There are three main types of pedestrian crossing:
Pedestrian User Friendly Crossings have automatic sensors, which detect when pedestrians wish to cross and delay the green light until they have safely reached the other side. The light sequence is the same as a normal traffic light with no flashing amber stage. Sensors track the pedestrians as they cross the road so that the lights only change to green when the crossing is clear, hence why no flashing amber stage is necessary.
These can also be used by cyclists who have the right to ride across them without dismounting. Again there is no flashing amber stage. They use a normal traffic light sequence. They are named toucan because two can cross at the same time. You will find them where the footpath and cycle lane cross a road.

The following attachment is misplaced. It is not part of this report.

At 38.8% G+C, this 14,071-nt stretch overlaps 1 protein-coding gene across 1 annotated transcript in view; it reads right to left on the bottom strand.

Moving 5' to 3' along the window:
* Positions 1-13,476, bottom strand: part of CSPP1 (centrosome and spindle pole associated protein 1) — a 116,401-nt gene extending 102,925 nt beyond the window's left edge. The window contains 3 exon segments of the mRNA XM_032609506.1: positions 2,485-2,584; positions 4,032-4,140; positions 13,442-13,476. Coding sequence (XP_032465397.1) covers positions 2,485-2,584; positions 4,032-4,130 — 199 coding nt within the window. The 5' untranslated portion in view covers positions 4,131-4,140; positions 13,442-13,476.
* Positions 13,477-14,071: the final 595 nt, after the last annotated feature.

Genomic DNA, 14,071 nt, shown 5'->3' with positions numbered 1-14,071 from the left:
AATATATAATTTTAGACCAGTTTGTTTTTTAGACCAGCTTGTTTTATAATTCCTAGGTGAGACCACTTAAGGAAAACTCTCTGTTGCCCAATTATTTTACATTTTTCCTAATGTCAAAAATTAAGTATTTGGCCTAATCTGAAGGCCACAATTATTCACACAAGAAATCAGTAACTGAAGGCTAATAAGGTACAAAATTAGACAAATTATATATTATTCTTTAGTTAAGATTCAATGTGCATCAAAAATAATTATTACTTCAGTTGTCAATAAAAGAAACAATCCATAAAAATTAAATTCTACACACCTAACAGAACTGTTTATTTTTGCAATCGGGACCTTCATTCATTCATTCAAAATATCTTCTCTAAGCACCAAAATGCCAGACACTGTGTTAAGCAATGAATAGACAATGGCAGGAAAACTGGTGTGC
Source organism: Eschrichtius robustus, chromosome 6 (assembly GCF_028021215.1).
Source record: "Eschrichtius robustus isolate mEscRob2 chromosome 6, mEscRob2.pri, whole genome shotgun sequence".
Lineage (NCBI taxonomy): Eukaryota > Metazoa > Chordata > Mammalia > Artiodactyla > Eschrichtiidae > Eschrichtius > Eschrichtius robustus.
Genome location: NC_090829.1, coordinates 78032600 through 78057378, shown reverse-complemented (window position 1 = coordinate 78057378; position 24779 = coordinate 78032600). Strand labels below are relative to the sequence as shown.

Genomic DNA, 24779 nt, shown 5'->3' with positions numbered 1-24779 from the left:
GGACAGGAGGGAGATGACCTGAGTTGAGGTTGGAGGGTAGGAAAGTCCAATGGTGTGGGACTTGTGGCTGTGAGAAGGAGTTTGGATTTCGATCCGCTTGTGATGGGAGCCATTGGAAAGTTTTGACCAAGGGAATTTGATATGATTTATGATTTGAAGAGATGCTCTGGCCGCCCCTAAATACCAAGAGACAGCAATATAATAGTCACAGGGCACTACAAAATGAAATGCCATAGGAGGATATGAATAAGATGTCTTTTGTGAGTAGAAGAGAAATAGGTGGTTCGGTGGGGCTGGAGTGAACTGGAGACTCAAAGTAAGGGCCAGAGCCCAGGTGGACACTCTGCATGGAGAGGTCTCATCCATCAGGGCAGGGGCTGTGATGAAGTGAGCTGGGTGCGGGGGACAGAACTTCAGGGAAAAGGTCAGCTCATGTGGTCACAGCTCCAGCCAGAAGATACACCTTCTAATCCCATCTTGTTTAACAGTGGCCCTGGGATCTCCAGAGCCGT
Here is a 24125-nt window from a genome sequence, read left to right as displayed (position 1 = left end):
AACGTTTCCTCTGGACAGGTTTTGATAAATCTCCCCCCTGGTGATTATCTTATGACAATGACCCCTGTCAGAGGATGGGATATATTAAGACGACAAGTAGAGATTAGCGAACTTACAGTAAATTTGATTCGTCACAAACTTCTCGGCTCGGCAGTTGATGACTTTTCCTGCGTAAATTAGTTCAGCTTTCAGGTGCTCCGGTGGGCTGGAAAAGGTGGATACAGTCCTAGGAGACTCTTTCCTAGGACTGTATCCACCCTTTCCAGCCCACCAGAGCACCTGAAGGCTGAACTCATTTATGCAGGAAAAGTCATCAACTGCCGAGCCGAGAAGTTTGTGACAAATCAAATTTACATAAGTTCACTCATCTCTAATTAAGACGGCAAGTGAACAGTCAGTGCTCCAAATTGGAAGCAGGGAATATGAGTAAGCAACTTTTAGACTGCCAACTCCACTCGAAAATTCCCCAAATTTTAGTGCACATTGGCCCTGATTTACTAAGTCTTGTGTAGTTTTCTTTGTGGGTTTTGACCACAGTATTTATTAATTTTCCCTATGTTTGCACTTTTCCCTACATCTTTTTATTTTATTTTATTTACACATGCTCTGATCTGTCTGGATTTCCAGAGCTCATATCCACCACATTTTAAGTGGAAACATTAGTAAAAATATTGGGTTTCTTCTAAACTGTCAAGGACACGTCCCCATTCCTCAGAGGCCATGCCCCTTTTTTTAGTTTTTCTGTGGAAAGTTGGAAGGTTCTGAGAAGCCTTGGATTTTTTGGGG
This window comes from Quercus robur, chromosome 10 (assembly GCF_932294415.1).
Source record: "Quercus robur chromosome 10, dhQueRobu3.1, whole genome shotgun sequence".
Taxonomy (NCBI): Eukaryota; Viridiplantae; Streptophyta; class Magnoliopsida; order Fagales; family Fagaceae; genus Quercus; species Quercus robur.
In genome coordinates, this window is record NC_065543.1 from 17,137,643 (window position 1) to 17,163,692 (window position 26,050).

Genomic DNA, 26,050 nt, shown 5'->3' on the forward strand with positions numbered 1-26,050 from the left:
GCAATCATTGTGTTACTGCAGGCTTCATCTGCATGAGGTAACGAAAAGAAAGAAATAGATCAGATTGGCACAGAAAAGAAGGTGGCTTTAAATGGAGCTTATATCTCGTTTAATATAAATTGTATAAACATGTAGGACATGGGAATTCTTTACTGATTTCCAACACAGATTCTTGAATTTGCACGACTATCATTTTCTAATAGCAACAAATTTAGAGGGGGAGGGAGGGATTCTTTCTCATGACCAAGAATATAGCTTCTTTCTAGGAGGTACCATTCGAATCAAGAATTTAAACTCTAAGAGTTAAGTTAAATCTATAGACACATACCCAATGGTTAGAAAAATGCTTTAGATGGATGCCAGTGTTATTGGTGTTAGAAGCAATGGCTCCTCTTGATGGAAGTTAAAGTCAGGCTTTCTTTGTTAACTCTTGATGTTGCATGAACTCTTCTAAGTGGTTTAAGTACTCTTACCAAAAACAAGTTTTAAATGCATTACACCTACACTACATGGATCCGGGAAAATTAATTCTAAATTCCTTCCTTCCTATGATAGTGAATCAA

These are controlled by lollipop men and women. They are temporary crossings that help school children and their parents cross the road safely. The may be preceded by a warning sign and/or a twin flashing light beacon which will operate at the beginning and end of the school day.
If the lollipop man/woman is standing at the kerb with the lollipop raised, traffic must stop and allow them to take up a position in the road. When they return to the side of the road and lower the sign, traffic can then proceed forward.
At pedestrian crossings, the examiner on your driving test will expect you to:
The examiner will also be looking to see that you:
School crossing patrol ahead
School Crossing patrol